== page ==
Despite having thousands of wells to consider, EPA has held “stakeholder” meetings in which several handfuls of wells have been identified for their potential contamination to drinking water. Of these, four will receive forensic examination within the context of a hydraulic fracturing water life cycle, including water source and availability, chemical mixing, well injection, flowback and disposal.

Key drivers in selecting the four retrospective cases are focused much more on data availability and likeliness of identifying problems, rather than applicability in representing the normal range of fracturing outcomes. From these limited cases EPA expects to draw massive conclusions, stemming from a hurried, single year of ‘research’. Given that the research has not yet been awarded, one wonders if the answers are already foregone conclusions.

Other aspects of the study are equally worrisome; the entire report focuses on nanodarcy, such as shale, rock completely ignoring the fact that most wells are fracture stimulated upon completion, including those in high permeability environments. Presumably one villain frac treatment in shale condemns an entire industry practice regardless of any technical differences in the fracturing process.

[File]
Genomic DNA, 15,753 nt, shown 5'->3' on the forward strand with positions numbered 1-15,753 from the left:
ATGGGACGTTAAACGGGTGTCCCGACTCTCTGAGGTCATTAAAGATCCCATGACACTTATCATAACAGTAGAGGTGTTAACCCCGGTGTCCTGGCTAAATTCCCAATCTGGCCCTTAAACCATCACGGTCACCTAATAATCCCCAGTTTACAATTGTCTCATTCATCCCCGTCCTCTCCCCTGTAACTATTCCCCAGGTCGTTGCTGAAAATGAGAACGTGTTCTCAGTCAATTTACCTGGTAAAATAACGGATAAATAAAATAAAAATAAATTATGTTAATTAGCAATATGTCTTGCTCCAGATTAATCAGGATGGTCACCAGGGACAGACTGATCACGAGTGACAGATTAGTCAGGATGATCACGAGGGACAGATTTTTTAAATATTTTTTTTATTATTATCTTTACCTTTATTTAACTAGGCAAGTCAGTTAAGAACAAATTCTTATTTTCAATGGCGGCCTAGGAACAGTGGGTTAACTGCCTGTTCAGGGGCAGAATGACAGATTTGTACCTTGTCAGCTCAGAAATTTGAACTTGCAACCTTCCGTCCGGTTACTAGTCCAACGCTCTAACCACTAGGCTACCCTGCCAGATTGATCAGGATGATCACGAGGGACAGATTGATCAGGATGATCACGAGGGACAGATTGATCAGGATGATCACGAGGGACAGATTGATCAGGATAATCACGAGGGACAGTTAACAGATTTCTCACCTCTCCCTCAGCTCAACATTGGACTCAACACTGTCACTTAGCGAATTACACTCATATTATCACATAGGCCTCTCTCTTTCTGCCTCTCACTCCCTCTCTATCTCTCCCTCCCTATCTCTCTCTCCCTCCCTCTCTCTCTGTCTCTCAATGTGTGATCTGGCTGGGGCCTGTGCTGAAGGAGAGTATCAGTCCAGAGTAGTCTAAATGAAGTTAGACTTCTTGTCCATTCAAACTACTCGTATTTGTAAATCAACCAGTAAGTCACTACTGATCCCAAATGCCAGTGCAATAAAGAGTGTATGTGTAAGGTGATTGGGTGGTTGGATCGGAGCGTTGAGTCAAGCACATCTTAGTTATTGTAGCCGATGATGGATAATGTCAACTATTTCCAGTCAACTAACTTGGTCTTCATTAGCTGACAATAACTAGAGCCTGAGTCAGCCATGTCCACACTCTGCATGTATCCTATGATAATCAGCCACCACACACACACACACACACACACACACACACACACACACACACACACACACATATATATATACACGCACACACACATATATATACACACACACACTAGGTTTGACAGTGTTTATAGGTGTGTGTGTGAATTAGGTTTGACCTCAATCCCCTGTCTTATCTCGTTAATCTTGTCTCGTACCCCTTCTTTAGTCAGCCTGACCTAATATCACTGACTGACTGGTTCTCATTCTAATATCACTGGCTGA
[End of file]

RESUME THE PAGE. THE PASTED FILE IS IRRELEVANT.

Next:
Most panel members simply could not distinguish (or probably would not even care) whether any observed contamination could be the result of faulty well construction (a rare but real possibility) or some entirely mythical “subsurface communication” as suggested in silly documentaries like Gasland. Wellbore construction and the fracturing processes are not at all the same things, yet lack any separate commentary under the header “well injection’ in the flawed study plan. Only newly minted Ivy PhD’s in public policy (likely those who wrote this plan), or those pre-disposed against the production of any natural gas, would fail to make this distinction.